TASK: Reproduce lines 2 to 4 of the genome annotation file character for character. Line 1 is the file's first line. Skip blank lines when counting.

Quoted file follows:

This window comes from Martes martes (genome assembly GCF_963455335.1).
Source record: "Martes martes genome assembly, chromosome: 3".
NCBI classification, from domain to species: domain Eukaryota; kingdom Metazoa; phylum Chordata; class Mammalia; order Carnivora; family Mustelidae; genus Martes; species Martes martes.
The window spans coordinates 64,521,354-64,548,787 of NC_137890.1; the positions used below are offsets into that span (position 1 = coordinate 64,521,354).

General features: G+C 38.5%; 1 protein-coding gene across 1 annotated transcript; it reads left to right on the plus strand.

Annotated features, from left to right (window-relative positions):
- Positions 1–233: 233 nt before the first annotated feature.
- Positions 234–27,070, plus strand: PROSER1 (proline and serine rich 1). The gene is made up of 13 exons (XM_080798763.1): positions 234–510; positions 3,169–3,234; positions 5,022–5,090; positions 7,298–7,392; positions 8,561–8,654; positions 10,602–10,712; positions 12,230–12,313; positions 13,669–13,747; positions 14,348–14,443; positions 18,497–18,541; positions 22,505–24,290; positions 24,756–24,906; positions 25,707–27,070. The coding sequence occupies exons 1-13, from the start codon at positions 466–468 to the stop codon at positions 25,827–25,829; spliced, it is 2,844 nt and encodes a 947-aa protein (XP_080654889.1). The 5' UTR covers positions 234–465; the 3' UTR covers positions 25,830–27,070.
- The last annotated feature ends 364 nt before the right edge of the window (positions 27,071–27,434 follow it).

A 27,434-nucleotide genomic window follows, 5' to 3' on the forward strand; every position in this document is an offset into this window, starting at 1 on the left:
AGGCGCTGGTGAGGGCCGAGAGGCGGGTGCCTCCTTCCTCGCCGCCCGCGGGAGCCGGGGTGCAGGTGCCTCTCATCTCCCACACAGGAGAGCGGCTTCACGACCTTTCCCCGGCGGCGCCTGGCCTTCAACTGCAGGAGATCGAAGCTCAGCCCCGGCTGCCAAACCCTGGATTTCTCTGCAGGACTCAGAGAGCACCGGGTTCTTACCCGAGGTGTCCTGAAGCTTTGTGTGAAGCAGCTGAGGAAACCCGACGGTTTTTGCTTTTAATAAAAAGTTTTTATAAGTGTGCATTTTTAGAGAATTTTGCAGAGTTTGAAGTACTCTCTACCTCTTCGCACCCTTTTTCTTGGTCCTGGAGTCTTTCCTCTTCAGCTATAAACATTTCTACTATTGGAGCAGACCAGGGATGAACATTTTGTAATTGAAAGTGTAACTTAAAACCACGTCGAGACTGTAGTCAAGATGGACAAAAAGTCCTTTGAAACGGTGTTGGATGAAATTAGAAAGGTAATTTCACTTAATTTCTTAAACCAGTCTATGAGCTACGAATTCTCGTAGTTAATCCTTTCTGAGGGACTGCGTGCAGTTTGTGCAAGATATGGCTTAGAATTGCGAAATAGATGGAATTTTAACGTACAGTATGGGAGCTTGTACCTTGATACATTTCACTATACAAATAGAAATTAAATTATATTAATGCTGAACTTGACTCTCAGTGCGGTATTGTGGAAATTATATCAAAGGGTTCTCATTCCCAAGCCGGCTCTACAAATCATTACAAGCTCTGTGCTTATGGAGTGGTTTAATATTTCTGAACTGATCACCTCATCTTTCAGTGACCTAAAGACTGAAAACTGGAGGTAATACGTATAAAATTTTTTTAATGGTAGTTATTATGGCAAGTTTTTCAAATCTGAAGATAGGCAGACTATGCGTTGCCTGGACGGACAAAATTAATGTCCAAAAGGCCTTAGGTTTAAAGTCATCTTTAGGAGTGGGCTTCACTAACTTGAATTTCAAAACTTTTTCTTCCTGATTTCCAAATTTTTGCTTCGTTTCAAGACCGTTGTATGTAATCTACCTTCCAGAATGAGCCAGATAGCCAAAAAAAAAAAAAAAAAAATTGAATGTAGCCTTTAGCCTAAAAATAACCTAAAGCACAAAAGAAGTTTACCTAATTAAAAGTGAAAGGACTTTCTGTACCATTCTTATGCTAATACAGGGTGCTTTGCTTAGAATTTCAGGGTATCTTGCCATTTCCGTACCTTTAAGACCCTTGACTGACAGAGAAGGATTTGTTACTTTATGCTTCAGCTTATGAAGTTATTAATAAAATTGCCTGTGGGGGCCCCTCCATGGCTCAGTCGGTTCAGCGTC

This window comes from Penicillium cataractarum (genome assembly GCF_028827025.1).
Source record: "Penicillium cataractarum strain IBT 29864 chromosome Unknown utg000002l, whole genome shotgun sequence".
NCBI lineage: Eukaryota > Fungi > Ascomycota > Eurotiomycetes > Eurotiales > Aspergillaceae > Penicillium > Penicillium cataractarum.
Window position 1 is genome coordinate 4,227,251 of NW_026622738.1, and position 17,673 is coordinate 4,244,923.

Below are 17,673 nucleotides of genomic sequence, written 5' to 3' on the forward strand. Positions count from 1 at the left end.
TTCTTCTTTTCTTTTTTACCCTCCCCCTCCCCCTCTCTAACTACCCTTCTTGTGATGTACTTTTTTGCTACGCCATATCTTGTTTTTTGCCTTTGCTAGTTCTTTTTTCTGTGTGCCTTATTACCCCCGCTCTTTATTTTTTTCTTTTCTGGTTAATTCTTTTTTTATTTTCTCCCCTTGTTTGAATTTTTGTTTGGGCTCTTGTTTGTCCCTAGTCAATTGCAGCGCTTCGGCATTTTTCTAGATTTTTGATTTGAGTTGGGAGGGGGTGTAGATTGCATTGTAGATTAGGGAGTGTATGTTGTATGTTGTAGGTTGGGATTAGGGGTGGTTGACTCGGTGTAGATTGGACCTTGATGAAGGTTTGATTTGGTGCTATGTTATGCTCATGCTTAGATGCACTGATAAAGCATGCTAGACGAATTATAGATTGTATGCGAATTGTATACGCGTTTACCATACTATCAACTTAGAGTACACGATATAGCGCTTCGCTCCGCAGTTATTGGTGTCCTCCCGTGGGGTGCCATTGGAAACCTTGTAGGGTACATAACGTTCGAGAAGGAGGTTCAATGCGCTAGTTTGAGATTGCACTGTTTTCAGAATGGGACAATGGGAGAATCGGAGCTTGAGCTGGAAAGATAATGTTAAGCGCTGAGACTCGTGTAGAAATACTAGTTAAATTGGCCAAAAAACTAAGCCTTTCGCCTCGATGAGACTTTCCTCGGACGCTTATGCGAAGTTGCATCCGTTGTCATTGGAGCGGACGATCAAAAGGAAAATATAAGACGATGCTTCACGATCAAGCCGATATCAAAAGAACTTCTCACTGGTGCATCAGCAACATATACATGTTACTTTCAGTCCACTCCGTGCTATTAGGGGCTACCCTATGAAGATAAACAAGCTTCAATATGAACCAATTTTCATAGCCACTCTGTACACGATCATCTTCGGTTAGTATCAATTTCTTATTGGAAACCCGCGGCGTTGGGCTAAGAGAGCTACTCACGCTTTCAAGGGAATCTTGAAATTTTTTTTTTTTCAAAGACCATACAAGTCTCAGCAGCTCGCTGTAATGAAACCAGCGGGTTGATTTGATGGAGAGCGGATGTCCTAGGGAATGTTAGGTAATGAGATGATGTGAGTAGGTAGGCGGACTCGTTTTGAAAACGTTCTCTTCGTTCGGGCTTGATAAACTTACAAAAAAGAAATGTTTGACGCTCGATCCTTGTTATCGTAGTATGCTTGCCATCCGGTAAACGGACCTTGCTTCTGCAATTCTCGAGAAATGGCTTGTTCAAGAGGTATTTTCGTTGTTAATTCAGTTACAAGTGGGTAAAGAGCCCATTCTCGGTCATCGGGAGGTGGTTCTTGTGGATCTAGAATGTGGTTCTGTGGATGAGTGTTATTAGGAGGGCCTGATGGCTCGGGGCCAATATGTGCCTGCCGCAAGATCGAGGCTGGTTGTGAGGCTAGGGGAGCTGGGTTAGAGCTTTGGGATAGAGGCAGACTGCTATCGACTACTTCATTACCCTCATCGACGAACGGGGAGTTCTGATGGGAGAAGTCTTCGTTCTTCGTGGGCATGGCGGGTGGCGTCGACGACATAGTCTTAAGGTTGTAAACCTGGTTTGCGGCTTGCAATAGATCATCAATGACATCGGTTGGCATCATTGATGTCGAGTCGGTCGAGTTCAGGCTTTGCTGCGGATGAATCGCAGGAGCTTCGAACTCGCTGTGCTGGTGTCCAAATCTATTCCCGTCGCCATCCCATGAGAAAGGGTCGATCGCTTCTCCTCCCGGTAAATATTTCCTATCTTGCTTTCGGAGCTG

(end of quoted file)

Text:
Source record: "Martes martes genome assembly, chromosome: 3".
NCBI classification, from domain to species: domain Eukaryota; kingdom Metazoa; phylum Chordata; class Mammalia; order Carnivora; family Mustelidae; genus Martes; species Martes martes.
The window spans coordinates 64,521,354-64,548,787 of NC_137890.1; the positions used below are offsets into that span (position 1 = coordinate 64,521,354).